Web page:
Propaganda In The Food Industry

1393 Words 6 Pages
The unsweet truth is that in 1822, the average American consumed 45 grams of sugar every five days; we now consume this in just one can of soda. In 2012, Americans consumed 765 grams of sugar every five days, 17 times more than in 1822 (Nursing Your Sweet Tooth). Through lobbying and the use of propaganda, the food industry has been marketing junk food as health food, distorting facts, and deceiving the public as a means to increase sale and profits. At the same time, the obesity epidemic, diabetes, metabolic syndrome and cardiovascular disease are at their highest rates.The ways in which the corporate American food industry communicates information about health and products is highly unethical, leaving consumers misinformed and unaware about …show more content…
In 2002, the World Health Organization, or WHO, was in the process of releasing a document which emphasized the restriction of sugar, directly associating it with chronic metabolic diseases and obesity. The outraged sugar industry went straight to Washington and successfully won governmental support. The US administration stated that such a document was too hard on the industry. Tommy Thompson, Secretary of Health and Human Services at the time, went to the World Health Organization in Geneva and shamelessly told them if the document was published, the United States’ $406 million contribution would be withheld. Subsequently the sugar recommendation was deleted from the published document (Soechtig). The WHO still suggests lowering one’s daily amount of consumed sugar, just in a more polite manner. Participating in actions such as these shows the blatant disregard that the American food industry has for the health of consumers. The goal of food companies is to sell product, and in doing so nutrition is a factor not often taken under …show more content…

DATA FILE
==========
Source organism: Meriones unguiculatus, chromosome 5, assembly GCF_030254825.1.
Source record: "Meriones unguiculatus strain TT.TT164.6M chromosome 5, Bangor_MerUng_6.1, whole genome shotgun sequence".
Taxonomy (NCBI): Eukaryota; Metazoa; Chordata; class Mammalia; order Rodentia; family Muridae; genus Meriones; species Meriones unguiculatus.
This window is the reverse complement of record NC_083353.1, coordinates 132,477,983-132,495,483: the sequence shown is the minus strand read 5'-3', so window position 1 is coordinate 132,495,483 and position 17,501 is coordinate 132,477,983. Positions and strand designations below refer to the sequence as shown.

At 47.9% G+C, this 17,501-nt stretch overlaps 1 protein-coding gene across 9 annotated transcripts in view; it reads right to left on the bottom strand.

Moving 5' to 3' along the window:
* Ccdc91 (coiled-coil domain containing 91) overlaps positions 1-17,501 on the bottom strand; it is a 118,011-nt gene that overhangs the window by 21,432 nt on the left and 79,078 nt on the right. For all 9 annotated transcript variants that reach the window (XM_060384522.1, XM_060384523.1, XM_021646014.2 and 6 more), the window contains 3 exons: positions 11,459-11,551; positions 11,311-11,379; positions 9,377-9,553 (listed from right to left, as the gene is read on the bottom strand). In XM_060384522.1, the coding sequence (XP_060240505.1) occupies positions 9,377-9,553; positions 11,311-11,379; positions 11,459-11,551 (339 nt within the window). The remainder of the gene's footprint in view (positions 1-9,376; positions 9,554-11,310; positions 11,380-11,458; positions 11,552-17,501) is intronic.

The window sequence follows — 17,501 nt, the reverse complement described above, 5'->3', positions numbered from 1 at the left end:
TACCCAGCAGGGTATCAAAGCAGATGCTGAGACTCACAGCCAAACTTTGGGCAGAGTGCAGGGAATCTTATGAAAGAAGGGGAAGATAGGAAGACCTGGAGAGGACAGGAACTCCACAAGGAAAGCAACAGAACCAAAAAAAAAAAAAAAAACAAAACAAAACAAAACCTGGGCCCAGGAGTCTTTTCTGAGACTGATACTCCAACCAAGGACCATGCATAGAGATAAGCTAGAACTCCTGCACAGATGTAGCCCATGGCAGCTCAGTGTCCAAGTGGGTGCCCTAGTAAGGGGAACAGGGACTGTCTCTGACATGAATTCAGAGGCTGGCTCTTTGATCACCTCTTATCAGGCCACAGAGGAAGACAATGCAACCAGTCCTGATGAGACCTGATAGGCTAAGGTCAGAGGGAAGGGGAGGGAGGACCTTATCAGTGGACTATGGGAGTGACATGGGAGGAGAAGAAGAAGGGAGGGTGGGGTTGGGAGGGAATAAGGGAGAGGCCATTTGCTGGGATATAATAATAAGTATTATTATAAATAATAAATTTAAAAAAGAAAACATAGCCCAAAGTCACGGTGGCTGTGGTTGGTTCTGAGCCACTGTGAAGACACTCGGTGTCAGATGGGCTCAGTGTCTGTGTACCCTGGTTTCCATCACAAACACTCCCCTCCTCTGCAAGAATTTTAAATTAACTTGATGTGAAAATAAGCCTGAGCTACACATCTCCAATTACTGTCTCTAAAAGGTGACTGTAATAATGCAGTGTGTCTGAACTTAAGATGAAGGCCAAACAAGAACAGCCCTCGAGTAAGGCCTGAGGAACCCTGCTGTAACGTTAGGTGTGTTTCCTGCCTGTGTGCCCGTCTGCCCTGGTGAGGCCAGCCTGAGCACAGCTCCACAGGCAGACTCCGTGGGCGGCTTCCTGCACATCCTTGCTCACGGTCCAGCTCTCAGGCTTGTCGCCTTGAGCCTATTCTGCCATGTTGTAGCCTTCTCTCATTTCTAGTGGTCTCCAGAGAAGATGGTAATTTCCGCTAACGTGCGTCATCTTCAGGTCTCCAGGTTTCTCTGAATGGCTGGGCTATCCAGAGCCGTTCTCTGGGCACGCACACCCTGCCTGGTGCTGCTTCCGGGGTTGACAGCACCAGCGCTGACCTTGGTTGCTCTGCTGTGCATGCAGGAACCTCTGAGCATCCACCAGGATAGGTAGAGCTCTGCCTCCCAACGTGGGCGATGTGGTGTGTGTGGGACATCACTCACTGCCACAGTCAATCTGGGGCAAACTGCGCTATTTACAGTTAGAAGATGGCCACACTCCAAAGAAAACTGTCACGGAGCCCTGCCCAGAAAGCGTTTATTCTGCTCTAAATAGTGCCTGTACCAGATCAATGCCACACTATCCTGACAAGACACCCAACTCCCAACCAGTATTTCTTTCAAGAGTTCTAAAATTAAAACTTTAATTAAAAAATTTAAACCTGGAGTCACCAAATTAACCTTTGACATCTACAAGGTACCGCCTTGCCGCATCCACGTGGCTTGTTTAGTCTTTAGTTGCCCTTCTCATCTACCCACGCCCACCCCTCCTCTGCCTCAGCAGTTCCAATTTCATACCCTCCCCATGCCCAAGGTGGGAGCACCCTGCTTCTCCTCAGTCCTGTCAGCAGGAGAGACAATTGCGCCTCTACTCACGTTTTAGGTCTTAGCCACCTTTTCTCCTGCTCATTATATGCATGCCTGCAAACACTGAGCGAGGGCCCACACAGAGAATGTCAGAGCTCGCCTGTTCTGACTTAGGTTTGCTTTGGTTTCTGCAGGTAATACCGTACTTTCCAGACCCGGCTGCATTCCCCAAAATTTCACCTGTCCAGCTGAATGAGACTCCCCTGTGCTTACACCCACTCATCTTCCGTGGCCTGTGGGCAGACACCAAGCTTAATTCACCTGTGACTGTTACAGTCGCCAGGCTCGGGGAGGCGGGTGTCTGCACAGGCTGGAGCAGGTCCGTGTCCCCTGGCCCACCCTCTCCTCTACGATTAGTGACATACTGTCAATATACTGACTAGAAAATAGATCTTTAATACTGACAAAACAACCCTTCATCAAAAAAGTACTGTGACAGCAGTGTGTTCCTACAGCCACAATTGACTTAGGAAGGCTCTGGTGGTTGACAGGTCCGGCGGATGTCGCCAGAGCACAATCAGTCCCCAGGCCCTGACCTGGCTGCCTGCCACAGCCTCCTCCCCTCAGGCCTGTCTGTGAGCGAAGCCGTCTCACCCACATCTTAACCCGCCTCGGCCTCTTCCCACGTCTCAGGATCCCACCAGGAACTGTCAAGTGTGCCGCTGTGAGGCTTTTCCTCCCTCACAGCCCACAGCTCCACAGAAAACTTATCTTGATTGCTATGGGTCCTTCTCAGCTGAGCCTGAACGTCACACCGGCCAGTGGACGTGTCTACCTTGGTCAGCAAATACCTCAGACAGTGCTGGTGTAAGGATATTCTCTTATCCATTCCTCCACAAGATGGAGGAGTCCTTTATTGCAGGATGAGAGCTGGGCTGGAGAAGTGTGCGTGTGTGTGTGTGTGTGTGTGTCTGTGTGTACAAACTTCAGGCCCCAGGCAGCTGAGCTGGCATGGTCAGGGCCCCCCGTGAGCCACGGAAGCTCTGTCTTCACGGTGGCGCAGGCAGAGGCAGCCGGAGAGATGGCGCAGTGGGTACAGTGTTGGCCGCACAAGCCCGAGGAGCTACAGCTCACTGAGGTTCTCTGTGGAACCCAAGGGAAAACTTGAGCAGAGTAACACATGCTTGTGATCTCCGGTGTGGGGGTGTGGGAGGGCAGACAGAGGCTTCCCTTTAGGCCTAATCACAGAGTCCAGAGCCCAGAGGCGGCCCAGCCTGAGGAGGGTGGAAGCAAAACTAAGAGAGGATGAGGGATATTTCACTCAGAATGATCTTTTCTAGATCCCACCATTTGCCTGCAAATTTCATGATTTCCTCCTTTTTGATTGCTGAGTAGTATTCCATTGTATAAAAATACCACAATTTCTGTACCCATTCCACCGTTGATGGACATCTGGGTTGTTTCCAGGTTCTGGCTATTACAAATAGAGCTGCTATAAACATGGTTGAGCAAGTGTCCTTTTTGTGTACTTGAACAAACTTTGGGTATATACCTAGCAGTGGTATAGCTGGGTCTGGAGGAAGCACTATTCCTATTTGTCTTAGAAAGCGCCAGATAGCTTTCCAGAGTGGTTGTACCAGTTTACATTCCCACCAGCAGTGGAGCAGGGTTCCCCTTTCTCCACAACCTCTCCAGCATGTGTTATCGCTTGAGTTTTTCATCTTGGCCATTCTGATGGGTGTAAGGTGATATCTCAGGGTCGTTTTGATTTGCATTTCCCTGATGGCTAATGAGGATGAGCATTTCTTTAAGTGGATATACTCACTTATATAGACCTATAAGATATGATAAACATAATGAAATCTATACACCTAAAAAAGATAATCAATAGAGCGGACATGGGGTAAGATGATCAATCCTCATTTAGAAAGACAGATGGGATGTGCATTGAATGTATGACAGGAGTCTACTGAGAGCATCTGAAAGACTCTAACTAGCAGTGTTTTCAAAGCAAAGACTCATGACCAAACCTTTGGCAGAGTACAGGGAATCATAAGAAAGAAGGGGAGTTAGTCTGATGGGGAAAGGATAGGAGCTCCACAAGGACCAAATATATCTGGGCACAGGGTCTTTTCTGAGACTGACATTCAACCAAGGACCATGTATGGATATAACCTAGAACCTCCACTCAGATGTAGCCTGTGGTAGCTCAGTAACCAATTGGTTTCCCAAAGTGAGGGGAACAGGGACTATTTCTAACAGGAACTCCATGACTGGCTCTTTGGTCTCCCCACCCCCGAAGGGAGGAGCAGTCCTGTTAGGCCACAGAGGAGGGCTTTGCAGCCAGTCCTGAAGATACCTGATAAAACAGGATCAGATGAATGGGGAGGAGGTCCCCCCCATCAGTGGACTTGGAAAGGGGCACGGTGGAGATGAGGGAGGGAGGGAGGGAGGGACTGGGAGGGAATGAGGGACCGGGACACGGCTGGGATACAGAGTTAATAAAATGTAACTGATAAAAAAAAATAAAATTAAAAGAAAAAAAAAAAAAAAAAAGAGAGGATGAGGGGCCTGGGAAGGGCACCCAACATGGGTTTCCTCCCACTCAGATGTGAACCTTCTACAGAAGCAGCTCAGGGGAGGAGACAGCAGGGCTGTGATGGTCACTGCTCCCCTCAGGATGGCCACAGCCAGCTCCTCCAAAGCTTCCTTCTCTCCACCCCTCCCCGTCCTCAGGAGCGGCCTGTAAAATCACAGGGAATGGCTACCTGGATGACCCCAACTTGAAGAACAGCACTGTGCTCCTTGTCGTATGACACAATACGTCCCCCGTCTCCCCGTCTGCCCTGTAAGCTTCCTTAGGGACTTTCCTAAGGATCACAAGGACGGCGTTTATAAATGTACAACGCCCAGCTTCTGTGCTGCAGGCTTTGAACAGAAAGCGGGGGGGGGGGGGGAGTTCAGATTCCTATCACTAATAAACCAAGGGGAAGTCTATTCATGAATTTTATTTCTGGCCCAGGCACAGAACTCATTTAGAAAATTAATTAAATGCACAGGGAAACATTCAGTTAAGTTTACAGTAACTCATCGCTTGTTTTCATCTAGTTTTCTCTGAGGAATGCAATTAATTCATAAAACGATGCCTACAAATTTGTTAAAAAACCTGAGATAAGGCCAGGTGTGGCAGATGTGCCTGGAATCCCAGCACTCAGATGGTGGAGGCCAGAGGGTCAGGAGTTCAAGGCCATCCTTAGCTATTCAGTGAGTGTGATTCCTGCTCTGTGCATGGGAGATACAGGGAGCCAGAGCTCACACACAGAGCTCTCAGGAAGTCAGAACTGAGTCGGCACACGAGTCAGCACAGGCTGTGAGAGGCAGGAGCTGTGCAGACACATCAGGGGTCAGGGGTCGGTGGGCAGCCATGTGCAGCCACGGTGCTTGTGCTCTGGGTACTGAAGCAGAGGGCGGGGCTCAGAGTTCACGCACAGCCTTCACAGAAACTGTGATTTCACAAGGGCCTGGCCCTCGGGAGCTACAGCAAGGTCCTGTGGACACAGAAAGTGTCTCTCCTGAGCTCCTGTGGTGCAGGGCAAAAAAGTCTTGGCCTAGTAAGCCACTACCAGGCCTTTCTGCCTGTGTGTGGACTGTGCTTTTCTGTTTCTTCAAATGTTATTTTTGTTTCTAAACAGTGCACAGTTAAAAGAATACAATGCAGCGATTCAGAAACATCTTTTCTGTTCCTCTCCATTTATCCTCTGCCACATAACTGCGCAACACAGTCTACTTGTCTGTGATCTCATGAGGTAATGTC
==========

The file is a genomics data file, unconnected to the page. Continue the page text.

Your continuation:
“Free sugars refer to monosaccharides (such as glucose, fructose) and disaccharides (such as sucrose or table sugar) added to food and drinks… and sugars naturally present in honey, syrups, fruit juices and fruit concentrates” (WHO). Despite this report, sugar lobbyists recommend 25 percent which is two and half times the scientific recommendation from the WHO. Because these two numbers are largely different from one another and because it is in the best interest of our government to protect the sugar industry, the nutritional label of every product is missing key information. Nutritional labels include the government’s recommended daily amount of various nutrients listed as a percentage, except for in the sugars field (Moss 22). This may seem strange and questionable but the answer is very simple. Processed food products and beverages contain so much sugar that if the consumer knew just one soda exceeds the recommended daily sugar intake, sales would significantly drop. Deterring from the amounts of sugar in products confirms that it must be something worth hiding, yet the issue is continuously swept aside. As these corporations can only push so far within the legislation, the propaganda comes into play to further aide in the manipulation of consumers about products and

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